Caroline comes from a long line of musicians but rarely has a chance to talk about that history, so we found it extra fun to engage her in a romp down Music Lane. She admitted that one of her most common interview questions is spurred by her comments in the book about using Donna Summer’s “I Feel Love” as a priming mechanism. But reminded us that’s just ONE song!  In fact, she has dozens of different priming soundtracks for different effects and different situations. We even brought our priming discussion back to socks. Go figure. The musical discussion went off in the direction of piano at an early age and even a baccalaureate in music and ending up with a chat about the Cecilia Chorus and performing regularly at Carnegie Hall, right in her new hometown of New York City.

She shared with us how she took an economics course in secondary school and was tricked into liking it because the professor made it more of a course on human behavior, philosophy and politics than a course about supply and demand curves. The human behavior aspect of the course became more prevalent as she moved through her amazing career and was one of the many catalysts she experienced to write the book.

Across her career, Caroline has worked in a wide variety of corporate and governmental settings but in recent years, she’s moved away from the heavy lifting of policy work. Today, most of her work focuses on individuals and she spoke to the joy she finds in working with all sorts of teams. Her focus on individual, specific goals gets reinforced regularly with feedback that getting clear on what you want to accomplish could be one of the most important things you can do in your life.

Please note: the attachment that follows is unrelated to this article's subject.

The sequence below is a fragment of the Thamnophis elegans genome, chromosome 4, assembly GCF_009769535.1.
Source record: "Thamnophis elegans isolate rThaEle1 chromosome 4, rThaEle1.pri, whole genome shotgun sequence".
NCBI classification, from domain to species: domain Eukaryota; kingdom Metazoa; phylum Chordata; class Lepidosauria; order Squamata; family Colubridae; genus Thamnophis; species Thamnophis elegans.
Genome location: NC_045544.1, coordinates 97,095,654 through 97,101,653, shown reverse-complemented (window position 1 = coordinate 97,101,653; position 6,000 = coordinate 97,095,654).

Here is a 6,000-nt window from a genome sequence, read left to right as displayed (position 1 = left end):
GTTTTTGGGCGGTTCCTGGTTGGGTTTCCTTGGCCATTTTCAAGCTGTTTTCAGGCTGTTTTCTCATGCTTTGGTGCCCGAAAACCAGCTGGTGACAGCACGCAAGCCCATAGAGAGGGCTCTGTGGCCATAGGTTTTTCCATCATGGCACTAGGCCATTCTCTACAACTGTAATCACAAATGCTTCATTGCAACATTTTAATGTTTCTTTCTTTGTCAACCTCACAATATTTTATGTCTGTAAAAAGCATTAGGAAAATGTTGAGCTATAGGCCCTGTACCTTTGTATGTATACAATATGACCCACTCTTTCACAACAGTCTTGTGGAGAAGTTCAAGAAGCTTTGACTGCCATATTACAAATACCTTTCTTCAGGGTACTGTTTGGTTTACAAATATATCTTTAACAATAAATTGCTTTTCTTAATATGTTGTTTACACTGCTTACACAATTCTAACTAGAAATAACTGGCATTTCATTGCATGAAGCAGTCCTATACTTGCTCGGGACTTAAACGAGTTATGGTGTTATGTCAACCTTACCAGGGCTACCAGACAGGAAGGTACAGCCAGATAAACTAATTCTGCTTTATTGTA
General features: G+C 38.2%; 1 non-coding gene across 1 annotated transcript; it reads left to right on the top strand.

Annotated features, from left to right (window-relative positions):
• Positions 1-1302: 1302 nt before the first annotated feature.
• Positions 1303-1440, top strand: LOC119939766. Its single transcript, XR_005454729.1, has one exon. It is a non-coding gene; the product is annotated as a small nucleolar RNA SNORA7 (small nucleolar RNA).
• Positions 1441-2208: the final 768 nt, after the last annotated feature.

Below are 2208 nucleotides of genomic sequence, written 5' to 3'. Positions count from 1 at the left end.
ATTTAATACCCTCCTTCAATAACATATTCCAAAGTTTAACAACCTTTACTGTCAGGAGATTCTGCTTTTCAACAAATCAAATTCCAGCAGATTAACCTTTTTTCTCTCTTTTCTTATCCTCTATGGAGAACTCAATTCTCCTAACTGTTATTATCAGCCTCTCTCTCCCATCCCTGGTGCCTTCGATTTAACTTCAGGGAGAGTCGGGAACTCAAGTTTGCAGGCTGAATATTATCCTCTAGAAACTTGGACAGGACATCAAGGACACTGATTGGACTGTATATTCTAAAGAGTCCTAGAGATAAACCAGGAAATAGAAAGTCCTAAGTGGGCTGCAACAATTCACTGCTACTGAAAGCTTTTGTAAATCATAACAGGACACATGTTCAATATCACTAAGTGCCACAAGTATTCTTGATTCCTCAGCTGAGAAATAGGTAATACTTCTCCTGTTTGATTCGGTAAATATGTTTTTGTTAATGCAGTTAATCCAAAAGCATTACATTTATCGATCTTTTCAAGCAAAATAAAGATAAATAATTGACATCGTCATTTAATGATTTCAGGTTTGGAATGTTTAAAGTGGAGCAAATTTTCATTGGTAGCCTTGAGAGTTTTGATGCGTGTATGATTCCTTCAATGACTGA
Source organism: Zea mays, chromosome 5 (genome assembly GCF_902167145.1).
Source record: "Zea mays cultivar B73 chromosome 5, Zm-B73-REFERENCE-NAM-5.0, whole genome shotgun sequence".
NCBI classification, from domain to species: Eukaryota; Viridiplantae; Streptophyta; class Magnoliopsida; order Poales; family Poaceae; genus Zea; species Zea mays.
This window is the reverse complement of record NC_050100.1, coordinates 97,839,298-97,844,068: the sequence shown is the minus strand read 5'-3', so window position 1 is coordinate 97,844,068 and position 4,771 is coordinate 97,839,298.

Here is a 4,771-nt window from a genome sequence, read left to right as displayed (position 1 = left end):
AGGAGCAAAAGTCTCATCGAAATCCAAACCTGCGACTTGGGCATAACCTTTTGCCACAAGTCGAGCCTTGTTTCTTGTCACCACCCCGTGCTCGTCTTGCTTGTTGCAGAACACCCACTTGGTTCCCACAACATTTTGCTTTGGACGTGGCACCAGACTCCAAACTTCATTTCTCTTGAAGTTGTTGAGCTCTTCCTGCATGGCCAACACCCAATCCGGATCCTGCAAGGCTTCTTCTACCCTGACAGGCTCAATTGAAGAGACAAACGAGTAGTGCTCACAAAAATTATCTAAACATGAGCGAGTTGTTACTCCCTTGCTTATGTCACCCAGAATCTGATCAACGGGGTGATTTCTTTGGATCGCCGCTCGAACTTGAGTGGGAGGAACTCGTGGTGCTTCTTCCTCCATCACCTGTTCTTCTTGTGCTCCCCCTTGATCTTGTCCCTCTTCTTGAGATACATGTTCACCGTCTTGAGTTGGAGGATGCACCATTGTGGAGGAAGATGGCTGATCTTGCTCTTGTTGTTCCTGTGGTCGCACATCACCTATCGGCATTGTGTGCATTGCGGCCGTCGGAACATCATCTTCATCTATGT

Once you have a clear design for what you want to accomplish, she encourages us to create daily hacks to make each day a good day. It’s in the regular application of small tweaks that we find the days get better and add to the creation of a better life – at whatever situation you’re in. And she’s quick to admit to using her own advice.

We ended our discussion with an energetic dive into the peak-end effect. Fortunately, our memories are not digital video recorders that capture every single thing. We simply come away with the highlights – but which ones we remember can be influenced by how we process them. Even though not every moment in every day is wonderful, we can find things that we did well or worked well to add to our memories. “I remembered my umbrella today!” is a simple acknowledgment that can reinforce our good-day approach and positively impact our memories. We can also use the peak-end effect when ending a meeting with a short reflection on the one thing that went well during that meeting. Or end our workday with a reflection on what one thing worked well, didn’t go haywire, or simply went as planned. And we could even end our day – before we sleep – with gratitude for our situation, whatever that may be. Personal gratitude is something Caroline does not want us to overlook.

It’s worth noting that when we talked about How to Have a Good Day, Caroline said that it was the hardest project she’s ever taken on. In fact, it is literally the result of her lifetime’s worth of research and experience. She even admitted that she doesn’t see another book – at least like this one – in her future. We agree that How to Have a Good Day is rich with wisdom beyond the bullet points and we recommend it to our listeners.